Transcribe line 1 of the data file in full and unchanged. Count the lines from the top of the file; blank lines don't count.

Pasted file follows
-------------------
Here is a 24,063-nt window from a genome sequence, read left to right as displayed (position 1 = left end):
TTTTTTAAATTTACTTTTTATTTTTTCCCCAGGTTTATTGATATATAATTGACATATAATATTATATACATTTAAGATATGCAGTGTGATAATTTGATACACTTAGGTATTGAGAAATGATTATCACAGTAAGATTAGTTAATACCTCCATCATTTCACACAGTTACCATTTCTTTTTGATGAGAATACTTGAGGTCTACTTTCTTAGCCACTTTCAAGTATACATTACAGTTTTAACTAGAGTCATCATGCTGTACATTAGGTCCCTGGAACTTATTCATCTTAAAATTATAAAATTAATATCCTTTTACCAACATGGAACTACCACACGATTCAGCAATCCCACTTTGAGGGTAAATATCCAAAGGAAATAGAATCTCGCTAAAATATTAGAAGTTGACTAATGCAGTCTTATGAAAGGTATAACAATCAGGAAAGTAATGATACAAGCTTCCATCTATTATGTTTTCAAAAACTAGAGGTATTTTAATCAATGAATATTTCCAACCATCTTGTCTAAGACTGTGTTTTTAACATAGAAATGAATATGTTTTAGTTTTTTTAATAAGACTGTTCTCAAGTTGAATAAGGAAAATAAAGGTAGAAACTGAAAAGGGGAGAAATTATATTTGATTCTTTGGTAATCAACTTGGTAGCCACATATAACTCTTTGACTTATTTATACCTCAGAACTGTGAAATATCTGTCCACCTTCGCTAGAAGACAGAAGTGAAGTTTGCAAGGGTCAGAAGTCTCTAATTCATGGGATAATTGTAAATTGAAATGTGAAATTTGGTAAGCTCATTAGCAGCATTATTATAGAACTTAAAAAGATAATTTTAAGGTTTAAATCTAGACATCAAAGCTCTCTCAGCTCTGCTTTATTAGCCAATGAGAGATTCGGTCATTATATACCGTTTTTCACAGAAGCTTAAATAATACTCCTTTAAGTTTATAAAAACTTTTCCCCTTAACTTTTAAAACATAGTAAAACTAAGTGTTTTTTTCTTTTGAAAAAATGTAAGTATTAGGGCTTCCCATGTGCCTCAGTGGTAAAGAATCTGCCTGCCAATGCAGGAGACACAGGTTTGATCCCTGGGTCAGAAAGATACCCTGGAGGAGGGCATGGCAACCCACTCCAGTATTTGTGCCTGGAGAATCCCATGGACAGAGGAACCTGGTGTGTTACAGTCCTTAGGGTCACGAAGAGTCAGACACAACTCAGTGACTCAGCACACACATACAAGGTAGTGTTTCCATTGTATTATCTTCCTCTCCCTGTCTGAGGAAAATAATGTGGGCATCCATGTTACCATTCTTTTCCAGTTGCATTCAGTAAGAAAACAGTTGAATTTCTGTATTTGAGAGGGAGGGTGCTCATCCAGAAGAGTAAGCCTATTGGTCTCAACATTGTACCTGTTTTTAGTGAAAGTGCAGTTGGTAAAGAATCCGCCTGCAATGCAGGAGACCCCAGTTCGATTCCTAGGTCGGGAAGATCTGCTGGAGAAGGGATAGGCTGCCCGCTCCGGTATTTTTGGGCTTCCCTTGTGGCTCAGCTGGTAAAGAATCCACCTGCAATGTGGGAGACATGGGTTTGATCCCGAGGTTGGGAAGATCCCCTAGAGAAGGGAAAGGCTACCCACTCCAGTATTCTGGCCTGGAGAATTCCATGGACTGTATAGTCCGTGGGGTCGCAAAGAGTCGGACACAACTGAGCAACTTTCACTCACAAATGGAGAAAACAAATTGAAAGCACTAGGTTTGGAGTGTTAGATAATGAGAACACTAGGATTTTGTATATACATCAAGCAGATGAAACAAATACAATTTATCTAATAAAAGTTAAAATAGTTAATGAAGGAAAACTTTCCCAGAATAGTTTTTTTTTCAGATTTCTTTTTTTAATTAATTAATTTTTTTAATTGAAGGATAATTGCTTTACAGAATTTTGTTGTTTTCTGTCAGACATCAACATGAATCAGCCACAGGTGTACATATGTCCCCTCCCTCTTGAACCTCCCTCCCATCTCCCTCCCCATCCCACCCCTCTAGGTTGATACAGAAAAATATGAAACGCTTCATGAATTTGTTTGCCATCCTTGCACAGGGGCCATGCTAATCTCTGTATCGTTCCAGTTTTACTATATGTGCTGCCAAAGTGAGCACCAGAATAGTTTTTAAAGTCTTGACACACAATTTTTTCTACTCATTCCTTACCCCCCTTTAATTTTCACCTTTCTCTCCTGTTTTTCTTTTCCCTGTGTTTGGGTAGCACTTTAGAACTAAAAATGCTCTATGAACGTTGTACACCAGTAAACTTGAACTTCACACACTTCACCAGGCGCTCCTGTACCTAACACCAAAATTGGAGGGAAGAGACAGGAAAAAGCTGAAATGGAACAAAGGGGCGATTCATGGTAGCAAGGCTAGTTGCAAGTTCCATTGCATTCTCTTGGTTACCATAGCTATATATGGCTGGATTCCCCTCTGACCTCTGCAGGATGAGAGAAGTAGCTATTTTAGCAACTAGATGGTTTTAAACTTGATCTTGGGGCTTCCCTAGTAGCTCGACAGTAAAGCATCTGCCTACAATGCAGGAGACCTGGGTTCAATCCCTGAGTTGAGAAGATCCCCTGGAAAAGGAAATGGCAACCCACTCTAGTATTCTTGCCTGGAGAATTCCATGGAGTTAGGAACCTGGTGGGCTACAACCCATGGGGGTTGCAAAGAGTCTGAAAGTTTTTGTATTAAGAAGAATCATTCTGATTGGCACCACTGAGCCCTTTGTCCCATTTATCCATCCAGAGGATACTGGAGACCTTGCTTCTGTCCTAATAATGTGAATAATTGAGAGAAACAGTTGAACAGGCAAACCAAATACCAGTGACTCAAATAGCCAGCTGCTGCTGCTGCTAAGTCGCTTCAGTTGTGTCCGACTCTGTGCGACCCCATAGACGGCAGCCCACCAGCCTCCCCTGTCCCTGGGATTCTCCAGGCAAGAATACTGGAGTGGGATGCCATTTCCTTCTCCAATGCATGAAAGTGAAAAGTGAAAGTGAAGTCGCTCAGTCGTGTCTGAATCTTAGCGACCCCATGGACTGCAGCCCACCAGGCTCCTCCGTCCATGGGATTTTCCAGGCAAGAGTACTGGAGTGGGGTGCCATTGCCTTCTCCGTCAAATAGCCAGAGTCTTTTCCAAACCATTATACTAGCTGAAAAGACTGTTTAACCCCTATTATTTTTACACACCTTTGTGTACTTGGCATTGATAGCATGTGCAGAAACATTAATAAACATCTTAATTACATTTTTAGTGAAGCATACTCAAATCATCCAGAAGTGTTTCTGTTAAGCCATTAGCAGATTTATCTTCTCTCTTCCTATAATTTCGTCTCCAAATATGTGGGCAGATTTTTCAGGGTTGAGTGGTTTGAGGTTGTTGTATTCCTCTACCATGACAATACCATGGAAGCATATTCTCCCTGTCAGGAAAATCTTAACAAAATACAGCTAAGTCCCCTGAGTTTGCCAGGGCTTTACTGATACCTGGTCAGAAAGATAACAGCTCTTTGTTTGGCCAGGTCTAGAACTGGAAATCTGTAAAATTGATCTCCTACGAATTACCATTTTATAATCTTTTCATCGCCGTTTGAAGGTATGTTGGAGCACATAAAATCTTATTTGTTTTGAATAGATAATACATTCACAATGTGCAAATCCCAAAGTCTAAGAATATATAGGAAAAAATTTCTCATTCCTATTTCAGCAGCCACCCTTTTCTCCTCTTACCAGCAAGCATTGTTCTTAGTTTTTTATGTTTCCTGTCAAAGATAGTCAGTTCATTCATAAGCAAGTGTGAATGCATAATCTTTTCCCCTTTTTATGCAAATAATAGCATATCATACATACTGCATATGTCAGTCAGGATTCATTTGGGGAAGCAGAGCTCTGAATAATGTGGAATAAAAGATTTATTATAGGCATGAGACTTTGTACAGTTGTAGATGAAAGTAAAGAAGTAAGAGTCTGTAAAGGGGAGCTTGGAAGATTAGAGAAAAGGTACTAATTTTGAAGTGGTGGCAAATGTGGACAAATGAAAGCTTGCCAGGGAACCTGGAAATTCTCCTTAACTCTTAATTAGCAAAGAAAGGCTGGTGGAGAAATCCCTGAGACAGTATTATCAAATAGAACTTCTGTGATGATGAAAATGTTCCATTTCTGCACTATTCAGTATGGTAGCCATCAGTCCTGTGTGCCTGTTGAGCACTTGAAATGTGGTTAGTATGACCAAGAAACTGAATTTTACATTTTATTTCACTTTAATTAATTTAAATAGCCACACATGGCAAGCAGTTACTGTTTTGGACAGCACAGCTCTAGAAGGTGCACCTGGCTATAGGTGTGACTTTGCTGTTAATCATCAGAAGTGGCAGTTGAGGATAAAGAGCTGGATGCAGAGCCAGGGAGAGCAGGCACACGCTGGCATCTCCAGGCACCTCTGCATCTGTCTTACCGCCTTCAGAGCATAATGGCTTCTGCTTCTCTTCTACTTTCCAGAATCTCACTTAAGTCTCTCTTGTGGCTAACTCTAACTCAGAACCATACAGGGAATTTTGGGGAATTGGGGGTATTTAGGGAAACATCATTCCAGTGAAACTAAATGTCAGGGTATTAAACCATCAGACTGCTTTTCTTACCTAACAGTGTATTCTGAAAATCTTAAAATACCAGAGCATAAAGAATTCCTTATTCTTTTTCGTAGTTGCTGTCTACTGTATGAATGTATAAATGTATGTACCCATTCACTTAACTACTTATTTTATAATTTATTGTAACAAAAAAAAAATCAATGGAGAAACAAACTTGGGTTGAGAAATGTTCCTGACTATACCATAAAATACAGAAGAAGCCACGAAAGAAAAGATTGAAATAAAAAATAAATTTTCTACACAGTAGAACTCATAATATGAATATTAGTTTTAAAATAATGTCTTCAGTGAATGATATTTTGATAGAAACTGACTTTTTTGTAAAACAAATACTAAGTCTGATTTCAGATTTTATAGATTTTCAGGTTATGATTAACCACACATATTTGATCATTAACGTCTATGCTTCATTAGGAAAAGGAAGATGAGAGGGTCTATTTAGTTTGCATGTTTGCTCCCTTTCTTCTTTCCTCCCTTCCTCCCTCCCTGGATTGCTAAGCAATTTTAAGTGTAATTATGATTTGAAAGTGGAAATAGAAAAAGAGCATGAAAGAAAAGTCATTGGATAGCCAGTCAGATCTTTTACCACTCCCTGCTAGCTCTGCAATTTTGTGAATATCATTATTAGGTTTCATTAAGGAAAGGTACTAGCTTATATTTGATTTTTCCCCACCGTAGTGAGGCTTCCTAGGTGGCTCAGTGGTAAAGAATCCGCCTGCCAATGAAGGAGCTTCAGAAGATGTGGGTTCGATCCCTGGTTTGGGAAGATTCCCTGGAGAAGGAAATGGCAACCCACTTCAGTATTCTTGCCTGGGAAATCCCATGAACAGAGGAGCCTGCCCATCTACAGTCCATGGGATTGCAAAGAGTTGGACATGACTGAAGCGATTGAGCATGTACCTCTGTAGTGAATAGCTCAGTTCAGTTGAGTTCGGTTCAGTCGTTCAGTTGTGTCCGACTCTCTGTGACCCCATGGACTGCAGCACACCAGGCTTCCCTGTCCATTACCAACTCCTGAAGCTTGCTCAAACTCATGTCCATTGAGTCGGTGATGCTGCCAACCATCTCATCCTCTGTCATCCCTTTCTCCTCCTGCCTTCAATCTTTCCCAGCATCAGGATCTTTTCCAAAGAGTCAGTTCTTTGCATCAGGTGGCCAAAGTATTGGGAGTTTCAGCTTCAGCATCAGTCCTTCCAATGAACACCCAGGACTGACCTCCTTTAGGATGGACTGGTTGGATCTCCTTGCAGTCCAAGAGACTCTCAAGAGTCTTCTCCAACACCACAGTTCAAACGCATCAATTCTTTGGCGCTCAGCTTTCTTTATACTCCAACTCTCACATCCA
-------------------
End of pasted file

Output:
Here is a 24,063-nt window from a genome sequence, read left to right as displayed (position 1 = left end):